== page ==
# Sorting array with respect to two properties

I'm sorting with respect to Width and Length. However, Width has the significance precedence, so Length is only vital if Width is exactly equal (both are integers). The comparison method I've implemented as shown below. Is this a neat trick with doubling the most significant value's comparer or is there a better way?

  List<Thing> things = thingsDictionary.Select(thing
=> thing.Value).ToList();
things.Sort((first, second)
=> 2 * first.Width.CompareTo(second.Width)
+ first.Length.CompareTo(second.Length));

• Wait, is Width a property or a method? I'm confused by first.Width(second.Width) Nov 18, 2014 at 10:36
• Pleas avoid variable names such as things, thingsDictionary and first. This doesn't give any meaning to the variable. Plus, give the datastructure for the class Thing. This looks like pseudo-code and is not fit for reviewing! Nov 18, 2014 at 10:42
• @Heslacher This is real code. But the computer I'm on has no connection to the Internet so I had to retype it by hand. Forgot to bring over CompareTo(...). My sloppiness. Now it's on-topic again. :) Nov 18, 2014 at 13:05
• I'm voting to reopen based on your assertion that this is production code and your correction of the broken code, but I believe you would get a better review if you included more of the surrounding code for context. Also, be prepared to get bashed pretty hard for having a class named Thing..... Nov 18, 2014 at 13:27

It looks like your implementation relies on Width.CompareTo(second.Width) to return either 1, 0, or -1.

This assumption is wrong. If first.Length is greater than second.Length, CompareTo is allowed to return 9999, or 1, or 500. These could very well screw up your additions.

Sure, the current .NET implementation returns either 1, 0, or -1, but that's an implementation detail. Furthermore, other C# implementations or even future version of .NET may return other values.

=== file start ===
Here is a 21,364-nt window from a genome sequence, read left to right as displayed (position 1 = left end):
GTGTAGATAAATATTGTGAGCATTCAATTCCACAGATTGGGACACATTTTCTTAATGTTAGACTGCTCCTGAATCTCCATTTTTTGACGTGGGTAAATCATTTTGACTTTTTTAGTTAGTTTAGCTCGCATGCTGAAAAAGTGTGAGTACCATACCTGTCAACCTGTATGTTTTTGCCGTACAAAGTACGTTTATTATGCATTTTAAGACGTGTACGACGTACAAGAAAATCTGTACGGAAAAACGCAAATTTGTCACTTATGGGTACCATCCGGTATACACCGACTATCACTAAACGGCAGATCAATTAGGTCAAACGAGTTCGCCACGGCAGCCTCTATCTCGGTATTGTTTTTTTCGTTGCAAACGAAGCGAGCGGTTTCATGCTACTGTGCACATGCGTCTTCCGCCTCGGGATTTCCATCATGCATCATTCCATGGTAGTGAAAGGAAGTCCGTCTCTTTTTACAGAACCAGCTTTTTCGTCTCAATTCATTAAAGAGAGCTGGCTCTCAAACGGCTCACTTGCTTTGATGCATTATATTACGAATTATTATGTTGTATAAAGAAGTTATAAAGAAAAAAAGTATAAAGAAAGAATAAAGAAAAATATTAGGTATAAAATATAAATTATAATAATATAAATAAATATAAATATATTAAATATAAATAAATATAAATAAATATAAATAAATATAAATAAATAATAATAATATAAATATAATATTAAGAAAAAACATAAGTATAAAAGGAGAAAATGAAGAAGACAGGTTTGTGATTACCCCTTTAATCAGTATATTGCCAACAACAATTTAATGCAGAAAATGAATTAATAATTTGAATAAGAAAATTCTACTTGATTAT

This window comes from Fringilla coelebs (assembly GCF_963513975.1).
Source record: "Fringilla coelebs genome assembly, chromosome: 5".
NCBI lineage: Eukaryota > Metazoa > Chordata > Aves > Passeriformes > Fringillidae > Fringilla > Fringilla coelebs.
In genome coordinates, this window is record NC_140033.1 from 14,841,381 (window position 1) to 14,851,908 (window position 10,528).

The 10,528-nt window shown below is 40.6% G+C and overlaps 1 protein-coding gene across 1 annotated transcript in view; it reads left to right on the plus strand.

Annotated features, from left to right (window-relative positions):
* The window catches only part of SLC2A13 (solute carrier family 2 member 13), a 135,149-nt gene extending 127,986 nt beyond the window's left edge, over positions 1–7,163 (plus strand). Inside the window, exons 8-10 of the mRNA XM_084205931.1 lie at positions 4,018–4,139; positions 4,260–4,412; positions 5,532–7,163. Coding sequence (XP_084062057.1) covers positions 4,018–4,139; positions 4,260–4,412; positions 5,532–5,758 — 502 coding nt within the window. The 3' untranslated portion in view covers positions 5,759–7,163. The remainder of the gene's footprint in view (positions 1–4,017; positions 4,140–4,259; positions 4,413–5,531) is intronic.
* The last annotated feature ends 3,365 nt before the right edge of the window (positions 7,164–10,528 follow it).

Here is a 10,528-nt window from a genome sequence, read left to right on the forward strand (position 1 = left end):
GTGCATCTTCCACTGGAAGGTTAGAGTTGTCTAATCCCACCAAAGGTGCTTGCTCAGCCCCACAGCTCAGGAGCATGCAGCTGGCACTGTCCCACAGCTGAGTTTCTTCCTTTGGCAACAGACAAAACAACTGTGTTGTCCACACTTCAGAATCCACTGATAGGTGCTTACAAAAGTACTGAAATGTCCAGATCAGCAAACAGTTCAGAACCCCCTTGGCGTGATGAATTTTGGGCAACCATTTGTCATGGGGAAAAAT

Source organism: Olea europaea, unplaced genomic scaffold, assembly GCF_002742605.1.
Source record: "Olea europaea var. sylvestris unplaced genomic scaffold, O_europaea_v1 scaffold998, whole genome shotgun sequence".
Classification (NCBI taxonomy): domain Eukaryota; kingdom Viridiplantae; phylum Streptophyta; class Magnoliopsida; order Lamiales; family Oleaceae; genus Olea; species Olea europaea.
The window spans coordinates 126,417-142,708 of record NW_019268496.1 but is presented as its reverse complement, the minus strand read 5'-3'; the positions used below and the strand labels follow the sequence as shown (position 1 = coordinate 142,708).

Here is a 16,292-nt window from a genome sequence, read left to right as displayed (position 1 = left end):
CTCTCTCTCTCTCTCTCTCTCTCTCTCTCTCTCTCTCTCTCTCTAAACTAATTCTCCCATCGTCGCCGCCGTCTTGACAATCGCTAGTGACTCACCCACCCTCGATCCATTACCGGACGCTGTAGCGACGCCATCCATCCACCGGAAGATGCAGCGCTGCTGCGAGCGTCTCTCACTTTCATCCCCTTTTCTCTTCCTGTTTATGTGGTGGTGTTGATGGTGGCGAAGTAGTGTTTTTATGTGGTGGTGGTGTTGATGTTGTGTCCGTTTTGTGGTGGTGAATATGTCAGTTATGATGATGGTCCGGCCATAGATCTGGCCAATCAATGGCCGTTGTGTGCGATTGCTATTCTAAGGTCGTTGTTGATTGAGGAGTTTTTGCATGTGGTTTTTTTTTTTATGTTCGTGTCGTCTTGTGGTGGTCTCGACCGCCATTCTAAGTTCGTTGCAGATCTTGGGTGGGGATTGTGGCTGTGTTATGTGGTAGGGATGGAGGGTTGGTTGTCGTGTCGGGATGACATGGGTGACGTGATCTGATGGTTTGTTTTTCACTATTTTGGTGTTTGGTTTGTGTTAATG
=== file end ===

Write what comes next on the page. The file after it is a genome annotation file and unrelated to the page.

A correct implementation would be:

things.Sort((first, second)
=> {
var widthComparison = first.Width.CompareTo(second.Width);
if(widthComparison == 0)
return widthComparison;
else return first.Length.CompareTo(second.Length);
});


But instead of fixing your implementation, I would suggest using LINQ's OrderBy and ThenBy instead. It doesn't seem like you need to sort the list in-place, so there's no need to reinvent the wheel.

List<Thing> things = thingsDictionary.Select(thing => thing.Value)
.OrderBy(x => x.Width)
.ThenBy(x => x.Length)
.ToList();

• The implementation was sloppily typed by me. Sorry. I forgot to type in CompareTo (I'm on two computers and dev environment has no Internet access). Nevertheless, your suggestion is still spot on, so +1. Given that I updated my question with the missing method, we need to update your reply accordingly, to make sense, before accepting it. Who's doing that - you or I? :) Nov 18, 2014 at 13:10
The suggestion by dcastro to use LINQ here is good. But if, for some reason, you wanted to keep using List.Sort(), it means you have write a custom IComparer or Comparison.
things.Sort(KeyComparer<Thing>.OrderBy(thing => thing.Width).ThenBy(thing => thing.Length));